With little more than pride at stake after both teams were eliminated from the Confederations Cup on Wednesday, the Mineirao clash is a race to avoid finishing bottom of Group A
Neither team have registered a single point in the tournament so far, but major line-up changes are not expected on either side as they both aim to conclude their fruitless campaigns on something of a high.
Japan, who were eliminated on Wednesday after a devastating 4-3 defeat against Italy, have only one significant change to make, with captain Makoto Hasebe suspended after picking up two yellow cards.
Hertha Berlin’s Hajime Hogosai is the most likely candidate to replace the skipper, who conceded a penalty against the Azzurri, though Kengo Nakamura or Hideto Takahashi could also see action in midfield.
Meanwhile, Jorge Torres Nilo is in line to be dropped by Jose Manuel de la Torre from the Mexico defence, after a terrible performance during their 2-0 loss against Brazil, which ended their chances in the tournament.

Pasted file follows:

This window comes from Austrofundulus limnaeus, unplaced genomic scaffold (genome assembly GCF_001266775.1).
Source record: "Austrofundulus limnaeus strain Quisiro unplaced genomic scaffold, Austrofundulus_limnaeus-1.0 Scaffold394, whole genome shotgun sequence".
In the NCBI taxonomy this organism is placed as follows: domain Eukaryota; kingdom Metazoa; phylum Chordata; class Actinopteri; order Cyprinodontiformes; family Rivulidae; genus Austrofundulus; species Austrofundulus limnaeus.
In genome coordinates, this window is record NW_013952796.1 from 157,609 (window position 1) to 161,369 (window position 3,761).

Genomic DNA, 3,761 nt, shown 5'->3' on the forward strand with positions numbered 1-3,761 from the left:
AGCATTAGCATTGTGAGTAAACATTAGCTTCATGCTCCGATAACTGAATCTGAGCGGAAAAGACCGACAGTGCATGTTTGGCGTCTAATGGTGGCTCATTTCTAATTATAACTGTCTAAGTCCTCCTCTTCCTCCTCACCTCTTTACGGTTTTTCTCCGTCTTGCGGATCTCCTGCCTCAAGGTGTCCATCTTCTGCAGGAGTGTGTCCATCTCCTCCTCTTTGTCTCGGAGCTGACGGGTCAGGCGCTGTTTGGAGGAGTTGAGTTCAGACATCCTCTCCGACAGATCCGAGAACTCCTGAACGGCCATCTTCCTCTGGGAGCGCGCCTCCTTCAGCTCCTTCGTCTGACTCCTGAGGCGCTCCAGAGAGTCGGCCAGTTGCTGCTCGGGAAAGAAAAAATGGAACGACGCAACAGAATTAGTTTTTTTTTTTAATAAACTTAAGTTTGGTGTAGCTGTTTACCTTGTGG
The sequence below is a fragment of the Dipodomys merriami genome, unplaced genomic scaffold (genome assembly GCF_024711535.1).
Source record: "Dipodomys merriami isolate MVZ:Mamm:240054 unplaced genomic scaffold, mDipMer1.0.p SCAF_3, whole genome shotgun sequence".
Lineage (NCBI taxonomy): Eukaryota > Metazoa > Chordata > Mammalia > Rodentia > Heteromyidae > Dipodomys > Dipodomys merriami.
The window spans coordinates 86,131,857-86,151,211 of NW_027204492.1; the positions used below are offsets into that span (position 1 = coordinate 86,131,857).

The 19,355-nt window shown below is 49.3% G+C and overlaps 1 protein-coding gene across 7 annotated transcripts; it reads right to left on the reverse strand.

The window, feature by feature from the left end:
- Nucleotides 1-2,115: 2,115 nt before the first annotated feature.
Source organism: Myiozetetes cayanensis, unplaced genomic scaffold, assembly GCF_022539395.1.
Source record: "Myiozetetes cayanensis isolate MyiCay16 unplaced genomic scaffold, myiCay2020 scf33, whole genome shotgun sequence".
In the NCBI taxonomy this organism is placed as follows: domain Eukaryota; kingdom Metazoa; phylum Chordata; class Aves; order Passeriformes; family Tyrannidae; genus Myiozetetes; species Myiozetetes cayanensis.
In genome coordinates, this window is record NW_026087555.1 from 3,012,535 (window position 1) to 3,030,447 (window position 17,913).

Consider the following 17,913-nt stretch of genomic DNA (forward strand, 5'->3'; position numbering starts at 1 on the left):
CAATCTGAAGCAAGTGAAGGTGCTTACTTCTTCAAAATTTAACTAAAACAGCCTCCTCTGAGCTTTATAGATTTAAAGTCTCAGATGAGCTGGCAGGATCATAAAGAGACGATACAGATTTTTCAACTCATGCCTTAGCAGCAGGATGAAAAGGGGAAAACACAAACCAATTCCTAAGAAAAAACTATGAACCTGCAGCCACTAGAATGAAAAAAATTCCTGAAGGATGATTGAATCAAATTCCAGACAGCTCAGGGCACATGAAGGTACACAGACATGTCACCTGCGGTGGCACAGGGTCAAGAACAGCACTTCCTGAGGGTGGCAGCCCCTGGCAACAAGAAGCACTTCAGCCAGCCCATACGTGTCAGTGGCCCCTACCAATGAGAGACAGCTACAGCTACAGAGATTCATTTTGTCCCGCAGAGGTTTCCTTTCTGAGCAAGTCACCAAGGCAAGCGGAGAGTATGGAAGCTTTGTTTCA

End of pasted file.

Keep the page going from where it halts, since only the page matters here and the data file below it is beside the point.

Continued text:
In that event, Carlos Salcido is likely to win his 116th cap for el Tri by reverting to a left-back role, with Angel Reyna expected to assume Salcido’s place in midfield.
|DID YOU KNOW?|
- After their first meeting in 1996, which ended in a 3-2 Japan victory, Mexico have won the last three matches between the two sides – including a 2-1 triumph in the 2005 Confederations Cup.
- Javier Hernandez (pictured, right) has struck Mexico’s only goal of the tournament; a penalty against Brazil. El Tri are scoreless from open play.
- Japan hit the woodwork three times against Italy on Wednesday, and ended up losing the match despite holding a 2-0 lead by the 34th minute.
- Both teams have qualified for the 1998, 2002, 2006 and 2010 World Cup tournaments. Japan will also contest the 2014 edition, while Mexico are in Concacaf’s final phase of qualifying for the competition.